Google Summer of Code & Partial cloning
Eric M. Hopper
hopper at omnifarious.org
Thu Mar 20 11:03:11 CDT 2008
On Wed, 2008-03-19 at 15:31 +0100, Peter Arrenbrecht wrote:
> On Wed, Mar 19, 2008 at 11:49 AM, Frédéric <fred.rec at gmail.com> wrote:
> > Hello,
> > I am a french student, currently studying in Finland.
> > I'm also Mercurial user and I discovered that you are selected to take
> > part in the Google summer of code 2008.
> > I find the subject about partial cloning pretty interesting.
> > Personally I've ever been disappointed in not being able to use this
> > feature that is present in some others version control systems (like
> > Subversion for instance).
> > I have a good knowledge of Python and I have ever done a successful
> > Google summer of code last year.
> > Unfortunately, I have some exams to take this week and I'm sorry for
> > not having enough time to give you more details.
> > But I will give you more informations about my ideas and my skills
> > related to this project as soon as possible.
> > Cheers
> > Frédéric Rechtenstein (Mc2 on IRC)
> Frédéric, I am greatly looking forward to this! Would you be focusing
> more on what I would like to be called "shallow" partial clones (less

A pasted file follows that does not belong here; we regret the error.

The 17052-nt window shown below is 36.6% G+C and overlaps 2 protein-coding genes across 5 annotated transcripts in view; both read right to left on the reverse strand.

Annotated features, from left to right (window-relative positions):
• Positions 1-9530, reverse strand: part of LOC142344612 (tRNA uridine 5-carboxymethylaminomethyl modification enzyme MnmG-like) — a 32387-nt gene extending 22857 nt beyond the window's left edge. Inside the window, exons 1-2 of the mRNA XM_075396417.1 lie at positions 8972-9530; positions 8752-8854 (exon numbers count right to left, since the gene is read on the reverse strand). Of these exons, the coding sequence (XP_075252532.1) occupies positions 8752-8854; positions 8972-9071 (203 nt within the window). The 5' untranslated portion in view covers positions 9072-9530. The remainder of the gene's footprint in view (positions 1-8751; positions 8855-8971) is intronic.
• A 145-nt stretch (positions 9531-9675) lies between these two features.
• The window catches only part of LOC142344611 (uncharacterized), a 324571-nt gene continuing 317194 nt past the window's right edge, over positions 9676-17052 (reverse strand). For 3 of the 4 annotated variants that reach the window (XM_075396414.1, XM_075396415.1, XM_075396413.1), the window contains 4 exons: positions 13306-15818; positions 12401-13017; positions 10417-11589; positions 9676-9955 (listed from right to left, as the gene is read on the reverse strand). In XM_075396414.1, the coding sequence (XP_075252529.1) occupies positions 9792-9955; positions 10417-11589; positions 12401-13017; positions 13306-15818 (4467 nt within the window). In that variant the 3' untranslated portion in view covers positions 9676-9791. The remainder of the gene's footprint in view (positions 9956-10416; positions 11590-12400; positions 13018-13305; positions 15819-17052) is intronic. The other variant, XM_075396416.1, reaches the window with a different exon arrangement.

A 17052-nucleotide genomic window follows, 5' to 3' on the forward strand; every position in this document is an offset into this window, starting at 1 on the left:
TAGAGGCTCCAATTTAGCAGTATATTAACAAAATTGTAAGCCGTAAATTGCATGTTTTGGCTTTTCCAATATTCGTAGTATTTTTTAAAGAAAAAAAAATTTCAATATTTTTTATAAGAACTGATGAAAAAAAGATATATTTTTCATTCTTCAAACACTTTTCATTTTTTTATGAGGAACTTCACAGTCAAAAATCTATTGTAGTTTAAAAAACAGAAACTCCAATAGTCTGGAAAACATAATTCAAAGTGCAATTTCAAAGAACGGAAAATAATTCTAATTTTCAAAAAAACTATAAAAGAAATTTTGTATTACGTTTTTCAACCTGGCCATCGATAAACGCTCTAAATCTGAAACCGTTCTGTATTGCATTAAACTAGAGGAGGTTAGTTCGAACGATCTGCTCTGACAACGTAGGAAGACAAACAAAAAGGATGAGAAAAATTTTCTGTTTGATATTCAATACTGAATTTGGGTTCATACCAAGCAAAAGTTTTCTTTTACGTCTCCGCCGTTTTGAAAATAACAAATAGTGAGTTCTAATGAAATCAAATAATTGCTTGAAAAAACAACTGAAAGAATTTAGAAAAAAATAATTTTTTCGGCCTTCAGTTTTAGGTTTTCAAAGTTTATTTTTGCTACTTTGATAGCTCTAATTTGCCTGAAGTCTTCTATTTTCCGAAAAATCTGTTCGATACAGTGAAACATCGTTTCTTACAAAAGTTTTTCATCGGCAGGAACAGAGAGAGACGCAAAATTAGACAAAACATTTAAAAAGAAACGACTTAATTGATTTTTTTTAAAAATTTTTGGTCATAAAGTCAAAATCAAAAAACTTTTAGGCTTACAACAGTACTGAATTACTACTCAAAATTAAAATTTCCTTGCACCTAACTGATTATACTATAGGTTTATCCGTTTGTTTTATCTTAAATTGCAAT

> history, but all files), or "narrow" partial clones (less files, but
> all of history for those files)? I guess tackling both might be a
> little much. In any case, I am very happy someone is interested
> working on this area!
From his description I would strongly suspect narrow clones because that
closely mirrors the way Subversion does checking out of a subdirectory.
The partial history style shallow clone doesn't really have any
Subversion analogue at all since Subversion has a central repository and
therefor less need of the feature.
I too am really looking forward to this. While having separate repos
for every project is generally good working practice it's not always
feasible, and for some huge projects, like the BSD ports tree, it
doesn't even really make sense.
A word is nothing more or less than the series of historical
connotations given to it. That's HOW we derive meaning, and to claim
that there is an arbitrary meaning of words above and beyond the way
people use them is a blatant misunderstanding of the nature of language.
-- Anonymous blogger
-- Eric Hopper (hopper at omnifarious.org http://www.omnifarious.org/~hopper)--
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